Wii-Gaming Could Aid Stroke RehabBy Mozes, Alan; HealthDay News,
Publication Date: February 25, 2010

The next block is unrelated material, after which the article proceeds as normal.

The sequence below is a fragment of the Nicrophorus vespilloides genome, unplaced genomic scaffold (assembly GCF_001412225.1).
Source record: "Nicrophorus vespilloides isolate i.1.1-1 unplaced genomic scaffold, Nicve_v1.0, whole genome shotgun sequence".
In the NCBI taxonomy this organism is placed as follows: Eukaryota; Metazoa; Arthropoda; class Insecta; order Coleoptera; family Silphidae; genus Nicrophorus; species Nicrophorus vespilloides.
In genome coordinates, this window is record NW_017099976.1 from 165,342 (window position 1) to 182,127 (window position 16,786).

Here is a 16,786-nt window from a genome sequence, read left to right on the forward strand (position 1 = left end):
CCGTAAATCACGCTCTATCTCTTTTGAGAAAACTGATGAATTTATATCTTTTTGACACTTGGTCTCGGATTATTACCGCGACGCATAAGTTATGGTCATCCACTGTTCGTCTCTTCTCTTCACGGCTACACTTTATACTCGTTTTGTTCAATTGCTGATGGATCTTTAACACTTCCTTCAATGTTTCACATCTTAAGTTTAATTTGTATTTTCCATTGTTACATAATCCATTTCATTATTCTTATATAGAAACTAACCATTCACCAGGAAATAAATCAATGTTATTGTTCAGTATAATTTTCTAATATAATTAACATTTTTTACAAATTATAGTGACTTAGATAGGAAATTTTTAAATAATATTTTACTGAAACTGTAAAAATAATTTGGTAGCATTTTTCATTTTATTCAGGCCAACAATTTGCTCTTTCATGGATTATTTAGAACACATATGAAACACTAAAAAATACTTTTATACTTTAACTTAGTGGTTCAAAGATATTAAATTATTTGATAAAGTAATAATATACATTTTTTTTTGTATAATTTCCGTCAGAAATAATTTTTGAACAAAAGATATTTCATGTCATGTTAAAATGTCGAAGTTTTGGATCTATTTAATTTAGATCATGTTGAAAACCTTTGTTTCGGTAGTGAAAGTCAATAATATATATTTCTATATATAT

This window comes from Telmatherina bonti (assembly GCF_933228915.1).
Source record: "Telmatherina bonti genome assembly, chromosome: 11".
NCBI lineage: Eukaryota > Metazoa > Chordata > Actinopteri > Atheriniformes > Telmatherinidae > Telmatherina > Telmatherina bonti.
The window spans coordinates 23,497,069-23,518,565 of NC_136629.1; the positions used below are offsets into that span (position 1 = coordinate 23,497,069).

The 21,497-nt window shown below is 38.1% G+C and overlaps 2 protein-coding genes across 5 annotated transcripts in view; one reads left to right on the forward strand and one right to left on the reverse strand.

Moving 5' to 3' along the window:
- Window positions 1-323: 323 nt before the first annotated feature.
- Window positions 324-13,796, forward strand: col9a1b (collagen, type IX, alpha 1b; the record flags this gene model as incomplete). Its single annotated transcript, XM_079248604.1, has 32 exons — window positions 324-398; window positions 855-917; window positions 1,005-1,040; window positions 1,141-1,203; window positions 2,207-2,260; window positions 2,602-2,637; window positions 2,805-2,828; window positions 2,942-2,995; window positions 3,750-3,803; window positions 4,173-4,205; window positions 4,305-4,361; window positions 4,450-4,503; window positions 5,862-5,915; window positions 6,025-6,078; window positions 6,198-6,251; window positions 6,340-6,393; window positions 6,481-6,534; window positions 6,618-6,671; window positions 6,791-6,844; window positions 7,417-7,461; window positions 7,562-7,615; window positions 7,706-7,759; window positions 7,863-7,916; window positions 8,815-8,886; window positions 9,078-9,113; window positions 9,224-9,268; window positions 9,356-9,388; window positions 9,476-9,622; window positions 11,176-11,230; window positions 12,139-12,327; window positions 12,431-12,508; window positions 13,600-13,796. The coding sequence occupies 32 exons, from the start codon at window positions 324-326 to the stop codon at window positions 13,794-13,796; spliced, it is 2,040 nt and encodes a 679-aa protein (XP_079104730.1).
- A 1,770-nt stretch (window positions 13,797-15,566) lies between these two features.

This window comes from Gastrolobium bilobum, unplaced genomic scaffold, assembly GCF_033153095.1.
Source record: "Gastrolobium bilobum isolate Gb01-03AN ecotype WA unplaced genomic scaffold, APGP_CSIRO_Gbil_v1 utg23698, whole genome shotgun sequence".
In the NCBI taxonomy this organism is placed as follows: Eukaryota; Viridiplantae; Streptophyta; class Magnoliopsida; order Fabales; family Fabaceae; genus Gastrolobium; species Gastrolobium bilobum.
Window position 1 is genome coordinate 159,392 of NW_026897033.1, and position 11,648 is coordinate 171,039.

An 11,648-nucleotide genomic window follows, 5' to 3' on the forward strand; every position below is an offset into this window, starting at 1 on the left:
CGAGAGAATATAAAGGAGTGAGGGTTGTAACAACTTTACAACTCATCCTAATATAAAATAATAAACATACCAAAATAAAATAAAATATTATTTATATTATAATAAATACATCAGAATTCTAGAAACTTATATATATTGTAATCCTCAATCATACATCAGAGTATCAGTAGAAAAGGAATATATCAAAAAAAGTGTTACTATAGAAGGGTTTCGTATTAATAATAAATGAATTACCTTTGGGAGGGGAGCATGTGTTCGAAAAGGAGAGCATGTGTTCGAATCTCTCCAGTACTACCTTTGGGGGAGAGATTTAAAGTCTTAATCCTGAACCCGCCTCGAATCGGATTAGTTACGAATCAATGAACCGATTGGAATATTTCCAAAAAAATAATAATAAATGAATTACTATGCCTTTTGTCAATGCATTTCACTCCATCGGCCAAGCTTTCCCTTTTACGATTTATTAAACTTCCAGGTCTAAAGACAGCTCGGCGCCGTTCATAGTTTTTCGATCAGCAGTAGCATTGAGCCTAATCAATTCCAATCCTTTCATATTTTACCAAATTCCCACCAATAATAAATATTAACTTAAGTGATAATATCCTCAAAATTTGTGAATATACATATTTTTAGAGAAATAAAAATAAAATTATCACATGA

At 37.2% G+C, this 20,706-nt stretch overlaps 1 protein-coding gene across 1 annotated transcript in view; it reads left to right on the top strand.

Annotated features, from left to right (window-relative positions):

Article discusses the effectiveness of Wii video games as a component of physical therapy regimens for stroke patients. The Nintendo Wii gaming system allows players to physically interact in real time with images displayed on TV screens through the use of wireless motion detection remote controls. A pilot study is cited, undertaken at the University of Toronto in Canada, which compared the safety and effectiveness of Wii-based therapy to conventional physical therapy for 20 patients with an average age of 61 years who were recovering from mild to moderate stroke. The participants were randomly divided into two groups to receive either standard recreational therapy for impaired arms or Wii-based therapy, playing virtual tennis or cooking virtually (Wii Cooking Mama). Both therapies were administered in eight 60-minute sessions spread over two weeks, and launched within two months following stroke occurrence. Following the intervention, the Wii group showed a 30 percent improvement over the standard therapy group in the patients’ affected arms, as measured in terms of the speed and grip strength necessary for normal motor function. No evidence of safety risk was found among the Wii group. Wii-based therapy could be a valuable approach as rehabilitation is time consuming, and not always available to all patients due to cost and insurance constraints. However, researchers caution that a larger study, already underway, should be completed before any recommendations are made.
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